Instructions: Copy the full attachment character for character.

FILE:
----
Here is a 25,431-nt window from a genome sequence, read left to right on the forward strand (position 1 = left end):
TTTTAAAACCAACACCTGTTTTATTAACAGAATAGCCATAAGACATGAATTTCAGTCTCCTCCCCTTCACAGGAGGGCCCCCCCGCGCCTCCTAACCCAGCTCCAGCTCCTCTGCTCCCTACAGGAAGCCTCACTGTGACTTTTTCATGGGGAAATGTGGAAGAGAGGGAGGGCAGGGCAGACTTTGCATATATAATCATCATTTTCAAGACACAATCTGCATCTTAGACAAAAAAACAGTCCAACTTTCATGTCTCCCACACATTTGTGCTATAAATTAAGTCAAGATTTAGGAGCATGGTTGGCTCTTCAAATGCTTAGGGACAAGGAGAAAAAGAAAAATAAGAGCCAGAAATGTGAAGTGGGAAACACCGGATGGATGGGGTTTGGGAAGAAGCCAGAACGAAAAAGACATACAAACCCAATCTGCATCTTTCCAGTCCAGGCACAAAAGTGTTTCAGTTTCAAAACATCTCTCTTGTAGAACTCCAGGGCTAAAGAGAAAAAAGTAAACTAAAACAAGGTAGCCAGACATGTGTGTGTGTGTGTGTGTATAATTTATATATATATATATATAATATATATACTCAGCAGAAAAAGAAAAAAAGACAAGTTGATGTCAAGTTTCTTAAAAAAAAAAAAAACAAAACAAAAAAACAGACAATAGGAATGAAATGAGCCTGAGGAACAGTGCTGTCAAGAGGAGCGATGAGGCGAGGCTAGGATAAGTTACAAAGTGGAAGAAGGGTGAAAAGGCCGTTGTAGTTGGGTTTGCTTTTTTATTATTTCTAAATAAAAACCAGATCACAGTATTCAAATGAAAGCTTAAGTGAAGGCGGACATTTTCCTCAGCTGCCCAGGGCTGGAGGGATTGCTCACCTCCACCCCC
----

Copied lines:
Here is a 25,431-nt window from a genome sequence, read left to right on the forward strand (position 1 = left end):
TTTTAAAACCAACACCTGTTTTATTAACAGAATAGCCATAAGACATGAATTTCAGTCTCCTCCCCTTCACAGGAGGGCCCCCCCGCGCCTCCTAACCCAGCTCCAGCTCCTCTGCTCCCTACAGGAAGCCTCACTGTGACTTTTTCATGGGGAAATGTGGAAGAGAGGGAGGGCAGGGCAGACTTTGCATATATAATCATCATTTTCAAGACACAATCTGCATCTTAGACAAAAAAACAGTCCAACTTTCATGTCTCCCACACATTTGTGCTATAAATTAAGTCAAGATTTAGGAGCATGGTTGGCTCTTCAAATGCTTAGGGACAAGGAGAAAAAGAAAAATAAGAGCCAGAAATGTGAAGTGGGAAACACCGGATGGATGGGGTTTGGGAAGAAGCCAGAACGAAAAAGACATACAAACCCAATCTGCATCTTTCCAGTCCAGGCACAAAAGTGTTTCAGTTTCAAAACATCTCTCTTGTAGAACTCCAGGGCTAAAGAGAAAAAAGTAAACTAAAACAAGGTAGCCAGACATGTGTGTGTGTGTGTGTGTATAATTTATATATATATATATATAATATATATACTCAGCAGAAAAAGAAAAAAAGACAAGTTGATGTCAAGTTTCTTAAAAAAAAAAAAAACAAAACAAAAAAACAGACAATAGGAATGAAATGAGCCTGAGGAACAGTGCTGTCAAGAGGAGCGATGAGGCGAGGCTAGGATAAGTTACAAAGTGGAAGAAGGGTGAAAAGGCCGTTGTAGTTGGGTTTGCTTTTTTATTATTTCTAAATAAAAACCAGATCACAGTATTCAAATGAAAGCTTAAGTGAAGGCGGACATTTTCCTCAGCTGCCCAGGGCTGGAGGGATTGCTCACCTCCACCCCC